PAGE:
Next time, think twice before you call the “post-colonial” and “subaltern” narratives as mere academic mumbo-jumbos. One of the folk-wisdoms that these fields suggest is the assertion that developing countries are most vulnerable to the self-appointed vanguards of “correct” behavior from the developed world. Transparency International Bangladesh (TIB) is putting a convincing case for reconfirming such ‘predictions’ through nurturing a considerable divergence between their own preaching and practice paradoxically, if not deliberately.
As they say it in their own words, Transparency International (TI) is a non-governmental organization that monitors and publicizes corporate and political corruption in international development. It mainly visions for a world in which government, politics, business, civil society, and the daily lives of people are free of corruption. But their credo of ‘politically non-partisanship and independence’ is fundamentally being thwarted by the actions and comments stemming out of its Bangladesh chapter: Transparency International Bangladesh (TIB), regarding to the current political upheavals due to the judgment of alleged war criminals of the war of 1971.
Bangladesh, being an archetypal example of an “almost-failed” state coupled with all the vices of ‘third-world’ politics, has been deeply fragmented over contentious debates on judging the alleged war criminals. As all the alleged war criminals have been affiliated to the opposition party in current regime of the Hasina Government, an overwhelming majority of national and international remarks has interpreted the scenes as well-plotted political gimmicks of “appealing” to mass emotions; a good-old-trick of third-world politics. But what has been immensely disturbing is the stance that TIB has been holding in spite of being a forerunner of anti-corruption publicity.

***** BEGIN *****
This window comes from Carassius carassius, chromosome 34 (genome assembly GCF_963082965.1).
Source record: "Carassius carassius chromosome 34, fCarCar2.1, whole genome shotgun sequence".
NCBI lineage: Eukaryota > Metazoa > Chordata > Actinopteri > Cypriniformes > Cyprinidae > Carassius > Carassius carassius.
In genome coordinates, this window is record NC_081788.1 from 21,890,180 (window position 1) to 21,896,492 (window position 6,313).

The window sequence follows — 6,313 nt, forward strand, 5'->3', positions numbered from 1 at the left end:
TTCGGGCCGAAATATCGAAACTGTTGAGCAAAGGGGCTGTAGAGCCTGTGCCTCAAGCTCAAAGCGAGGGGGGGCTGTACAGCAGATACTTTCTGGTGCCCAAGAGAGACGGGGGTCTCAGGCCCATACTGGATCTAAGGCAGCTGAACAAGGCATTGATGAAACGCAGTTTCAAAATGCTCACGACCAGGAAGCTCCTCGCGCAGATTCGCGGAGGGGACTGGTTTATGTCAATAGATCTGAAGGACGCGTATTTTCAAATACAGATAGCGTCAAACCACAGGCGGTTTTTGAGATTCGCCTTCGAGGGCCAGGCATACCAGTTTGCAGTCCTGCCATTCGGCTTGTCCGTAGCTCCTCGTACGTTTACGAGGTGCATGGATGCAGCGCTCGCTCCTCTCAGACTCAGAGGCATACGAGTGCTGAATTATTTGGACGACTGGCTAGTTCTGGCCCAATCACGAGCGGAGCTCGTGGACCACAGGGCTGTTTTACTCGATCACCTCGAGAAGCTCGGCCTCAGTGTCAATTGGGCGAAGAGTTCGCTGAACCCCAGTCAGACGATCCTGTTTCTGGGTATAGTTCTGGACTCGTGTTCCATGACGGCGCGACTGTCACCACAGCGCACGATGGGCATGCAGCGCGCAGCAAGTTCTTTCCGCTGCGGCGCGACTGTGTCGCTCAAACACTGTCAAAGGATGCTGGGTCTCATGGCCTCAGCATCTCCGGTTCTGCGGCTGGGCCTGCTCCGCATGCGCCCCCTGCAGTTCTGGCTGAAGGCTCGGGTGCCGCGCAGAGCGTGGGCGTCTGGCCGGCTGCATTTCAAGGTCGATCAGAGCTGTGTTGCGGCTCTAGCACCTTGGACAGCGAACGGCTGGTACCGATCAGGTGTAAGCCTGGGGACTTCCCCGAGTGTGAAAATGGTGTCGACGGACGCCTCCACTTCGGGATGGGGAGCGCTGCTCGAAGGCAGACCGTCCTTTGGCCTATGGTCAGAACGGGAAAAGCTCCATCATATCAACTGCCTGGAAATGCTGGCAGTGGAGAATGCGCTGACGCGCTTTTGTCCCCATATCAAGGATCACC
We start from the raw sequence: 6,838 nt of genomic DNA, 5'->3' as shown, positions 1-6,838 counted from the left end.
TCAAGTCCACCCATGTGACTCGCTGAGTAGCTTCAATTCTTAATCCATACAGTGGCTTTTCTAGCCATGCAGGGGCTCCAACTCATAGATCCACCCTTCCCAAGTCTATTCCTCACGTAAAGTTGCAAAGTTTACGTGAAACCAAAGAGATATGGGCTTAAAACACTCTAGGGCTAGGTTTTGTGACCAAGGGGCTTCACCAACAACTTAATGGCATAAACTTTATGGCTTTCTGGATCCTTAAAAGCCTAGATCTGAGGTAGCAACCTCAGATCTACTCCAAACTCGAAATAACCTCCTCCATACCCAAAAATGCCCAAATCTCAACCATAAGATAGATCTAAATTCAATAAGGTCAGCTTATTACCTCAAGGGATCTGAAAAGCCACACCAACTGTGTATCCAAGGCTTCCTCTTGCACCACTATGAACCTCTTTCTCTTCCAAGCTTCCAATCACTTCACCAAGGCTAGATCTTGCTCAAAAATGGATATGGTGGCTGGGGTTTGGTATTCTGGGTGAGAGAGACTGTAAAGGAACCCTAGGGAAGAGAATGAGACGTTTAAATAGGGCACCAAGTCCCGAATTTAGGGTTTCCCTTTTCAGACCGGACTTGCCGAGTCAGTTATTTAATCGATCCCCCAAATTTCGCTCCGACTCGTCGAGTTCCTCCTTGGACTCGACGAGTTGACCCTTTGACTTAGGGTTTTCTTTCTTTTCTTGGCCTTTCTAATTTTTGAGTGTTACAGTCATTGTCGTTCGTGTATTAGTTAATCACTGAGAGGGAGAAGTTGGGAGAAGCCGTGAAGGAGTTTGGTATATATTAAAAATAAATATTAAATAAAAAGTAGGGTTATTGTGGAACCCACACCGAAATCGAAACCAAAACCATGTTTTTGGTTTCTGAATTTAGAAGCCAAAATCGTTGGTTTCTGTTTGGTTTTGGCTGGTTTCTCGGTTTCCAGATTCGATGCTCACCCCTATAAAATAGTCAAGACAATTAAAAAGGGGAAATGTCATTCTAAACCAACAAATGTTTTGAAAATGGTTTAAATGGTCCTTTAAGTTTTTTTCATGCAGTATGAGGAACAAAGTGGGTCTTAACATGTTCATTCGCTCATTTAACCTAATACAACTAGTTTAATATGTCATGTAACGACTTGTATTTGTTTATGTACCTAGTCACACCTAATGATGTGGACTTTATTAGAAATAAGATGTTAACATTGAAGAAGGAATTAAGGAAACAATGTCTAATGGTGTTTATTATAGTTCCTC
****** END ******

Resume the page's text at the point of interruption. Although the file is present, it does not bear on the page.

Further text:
Though TIB has been vocal in condemning extra-judicial killings in the country, their position on justifying the granting of capital punishment has been ambiguous ever since. Moreover, their recent actions and comments on death-penalty are easily prone to be interpreted as ‘politically-correct’. On the other hand, they have been seriously “selective” on commenting on the barbaric police actions of killing over a hundred people as an aftermath of the controversial verdict of an alleged war criminal, Allama Delawar Hossain Sayeedi.
On January 22, 2013 Abul Kalam Azad after being convicted for the war-crime charges, was sentenced to death penalty in absentia. Transparency International Bangladesh (TIB) expressed deep satisfaction over the verdict against Abul Kalam Azad by issuing statements.
A few weeks later, on February 6 2013; another person alleged of crime against humanity, Abdul Quader Molla was sentenced to life imprisonment. This time, TIB expressed its disappointment over the life imprisonment sentence of Abdul Quader Molla. Not only that, it also demanded a review of the judgement in favor of capital punishment.
Furthermore, when a blogger, Rajib, associated with the “first-wave” of the Shahbag Square movement was brutally murdered, TIB issued a statement condemning and demanding highest punishment for the killers of Blogger Rajib.
Few years ago, after the hanging of the killers of Bangabandhu Sheikh Mujibur Rahman, TIB spent no time issuing a statement expressing its deep satisfaction at the hanging of the five accused.
All the events stated above are “open-ended” and hence open for anyone to infer TIB’s role as a political “cheerleader” rather than a voice against corruption and violation of human rights. Also, it may “seem” that Transparency International Bangladesh gets very excited at the prospect of any capital punishment and throws it full weight behind any possible judicial killing of a person. One may wonder how this selective “campaigning” for capital punishment matches the vision and mission of the organization. If Transparency International hopes that their suggestions are going to be taken seriously anymore in future, it’s high time for revising their thoughts in conformation to their higher agenda concerning TIB.
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